|Friendship is consistent...|
This week we're looking at Dr. Paul Dobransky's definition of friendship, highlighting one of his four components each day, with hopes of not only strengthening our current friendships, but also to inform and inspire us as we forge new ones.
He believes so much in his definition that in his book The Power of Female Friendship, he says "When a friendship is failing, one or more of these four criteria is missing. When a friendship lasts and is durable, happy, and organically blossoming... all four of these are well maintained."
So, quality number one: Friendship is consistent.
To become friends, there has to be consistency, a reliability in each other to develop some "regular" pattern of intentionality. It's why we often become friends with people at work even if they're not the kind of people we'd typically choose to hang out with. The fact that we consistently see them, provides that foundation for everything else a friendship needs.
But we don't have to see someone every day to build that intentionality. In fact, consistency is less about frequency and more about reliability.
Even now, with friends that live far away, I certainly wouldn't brag about consistency in terms of how frequently we talk or see each other, but even if the contact is "inconsistent," our time together is consistent. Meaning, I can rely on what we'll be together. I trust that time together. I know what to expect. I know that we can pick up where we left off. But in order for us to pick up from where we left off, it goes without saying that we had to have something to which we return.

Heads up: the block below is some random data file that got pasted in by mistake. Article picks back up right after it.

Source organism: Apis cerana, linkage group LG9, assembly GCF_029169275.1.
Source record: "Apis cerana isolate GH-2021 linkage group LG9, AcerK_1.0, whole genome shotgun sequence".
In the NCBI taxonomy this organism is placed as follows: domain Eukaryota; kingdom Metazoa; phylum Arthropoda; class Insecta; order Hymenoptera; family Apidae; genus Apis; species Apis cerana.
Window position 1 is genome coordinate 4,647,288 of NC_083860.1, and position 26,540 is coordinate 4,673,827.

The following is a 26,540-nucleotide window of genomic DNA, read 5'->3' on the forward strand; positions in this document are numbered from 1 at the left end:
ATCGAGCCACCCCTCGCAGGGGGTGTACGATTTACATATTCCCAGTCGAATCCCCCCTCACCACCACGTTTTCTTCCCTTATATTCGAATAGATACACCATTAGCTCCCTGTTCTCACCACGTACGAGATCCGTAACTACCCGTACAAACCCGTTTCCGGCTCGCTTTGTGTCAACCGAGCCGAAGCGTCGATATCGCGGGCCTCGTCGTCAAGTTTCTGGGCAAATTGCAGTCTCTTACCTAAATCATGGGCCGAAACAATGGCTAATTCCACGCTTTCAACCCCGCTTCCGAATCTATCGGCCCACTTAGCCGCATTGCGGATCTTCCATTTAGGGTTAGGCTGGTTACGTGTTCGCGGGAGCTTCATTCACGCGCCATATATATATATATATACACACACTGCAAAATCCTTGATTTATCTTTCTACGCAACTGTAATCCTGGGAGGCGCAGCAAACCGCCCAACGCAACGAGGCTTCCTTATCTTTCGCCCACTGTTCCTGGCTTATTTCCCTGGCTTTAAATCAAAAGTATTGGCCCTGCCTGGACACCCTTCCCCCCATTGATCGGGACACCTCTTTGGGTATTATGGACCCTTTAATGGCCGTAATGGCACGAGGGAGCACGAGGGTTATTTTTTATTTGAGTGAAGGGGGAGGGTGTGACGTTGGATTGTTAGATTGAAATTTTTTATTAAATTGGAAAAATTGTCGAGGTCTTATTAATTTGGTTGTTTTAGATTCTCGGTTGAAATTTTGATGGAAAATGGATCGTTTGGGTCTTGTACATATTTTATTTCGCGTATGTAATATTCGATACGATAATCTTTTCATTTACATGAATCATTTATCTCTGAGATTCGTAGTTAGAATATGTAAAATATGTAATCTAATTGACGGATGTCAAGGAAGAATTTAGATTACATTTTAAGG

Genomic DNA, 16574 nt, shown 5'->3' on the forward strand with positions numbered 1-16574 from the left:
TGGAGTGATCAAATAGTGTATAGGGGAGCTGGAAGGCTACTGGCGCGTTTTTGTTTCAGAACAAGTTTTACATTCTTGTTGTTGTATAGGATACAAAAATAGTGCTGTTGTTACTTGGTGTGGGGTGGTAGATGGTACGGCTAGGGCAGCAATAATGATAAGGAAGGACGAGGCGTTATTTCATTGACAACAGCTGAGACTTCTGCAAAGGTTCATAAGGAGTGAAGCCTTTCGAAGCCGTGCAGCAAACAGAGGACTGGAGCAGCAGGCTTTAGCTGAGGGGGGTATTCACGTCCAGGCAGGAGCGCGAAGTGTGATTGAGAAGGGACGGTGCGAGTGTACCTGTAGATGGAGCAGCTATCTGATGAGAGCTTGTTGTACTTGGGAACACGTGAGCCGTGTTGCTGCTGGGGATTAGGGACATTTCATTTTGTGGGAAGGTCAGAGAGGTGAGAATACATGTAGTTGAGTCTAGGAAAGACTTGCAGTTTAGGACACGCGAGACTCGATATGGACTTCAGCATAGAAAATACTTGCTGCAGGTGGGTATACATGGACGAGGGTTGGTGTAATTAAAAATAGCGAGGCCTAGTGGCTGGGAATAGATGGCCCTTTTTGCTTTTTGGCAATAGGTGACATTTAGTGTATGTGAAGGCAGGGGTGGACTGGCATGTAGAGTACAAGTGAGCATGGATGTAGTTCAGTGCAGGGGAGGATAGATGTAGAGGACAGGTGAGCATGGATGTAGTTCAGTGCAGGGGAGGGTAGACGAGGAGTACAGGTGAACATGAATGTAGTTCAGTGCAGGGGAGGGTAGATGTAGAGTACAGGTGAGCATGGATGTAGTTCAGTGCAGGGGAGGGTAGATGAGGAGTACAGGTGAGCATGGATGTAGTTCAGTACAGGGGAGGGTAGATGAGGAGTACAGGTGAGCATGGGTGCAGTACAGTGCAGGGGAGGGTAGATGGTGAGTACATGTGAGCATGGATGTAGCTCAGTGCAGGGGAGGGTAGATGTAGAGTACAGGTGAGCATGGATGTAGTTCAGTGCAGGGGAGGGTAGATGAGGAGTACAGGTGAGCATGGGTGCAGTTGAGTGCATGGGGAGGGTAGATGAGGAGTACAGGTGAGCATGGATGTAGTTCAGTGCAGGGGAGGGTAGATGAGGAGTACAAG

In honoring current friendships, consistency of contact is preferred, but it's the consistency of the quality of that time together that is required. It once had to have the consistency of contact that built that reliable quality.
But to start a friendship, consistency of contact is absolutely necessary. We can't pick up with someone what was never created. In meeting new people, have you felt appreciative of someone's energy and found yourself thinking "I would like to get to know her better?" But then follow-up time isn't promptly scheduled. Or it is, but then someone has to cancel. And then it takes a few weeks to reschedule... and by then, unless someone is simply willing to keep pushing for it, and eventually sensing that it's reciprocated, that friendship may have been developed on inconsistent footing, and will most likely, never develop beyond being acquaintances.
It doesn't matter how much you might enjoy being with someone-- if you don't have some consistency on which to build a connection--then you don't have a friendship. This is a big truth to swallow for those of us with busy schedules, spontaneous moods and lots of life priorities. And it certainly doesn't mean we have to connect every day, it simply means we have to consistently keep connecting. The possibility of a friendship has to matter enough to us that we are willing to give it consistency to see if it can grow.
Our Consistency Challenge:
1) Growing Myself as a Friend: Does being consistent come easily for me? If not, what is my biggest obstacle to being consistent with potential friends? Do I initiate connection or rely on everyone else to make it happen? Do I hold to my commitments? Do I make time in my schedule to foster new friendships? Do I go past the awkwardness? What is one action I can take this week to prove to myself that being consistent matters to me?
2) Fostering Friendships: Have I met anyone who has the potential of being a good friend but I haven't yet connected with consistently? Who in my life do I know, that, if given some consistency, has the potential of being more than it is now? What can I do to help give the gift of consistency to one of my contacts?
Here's to consistent friends!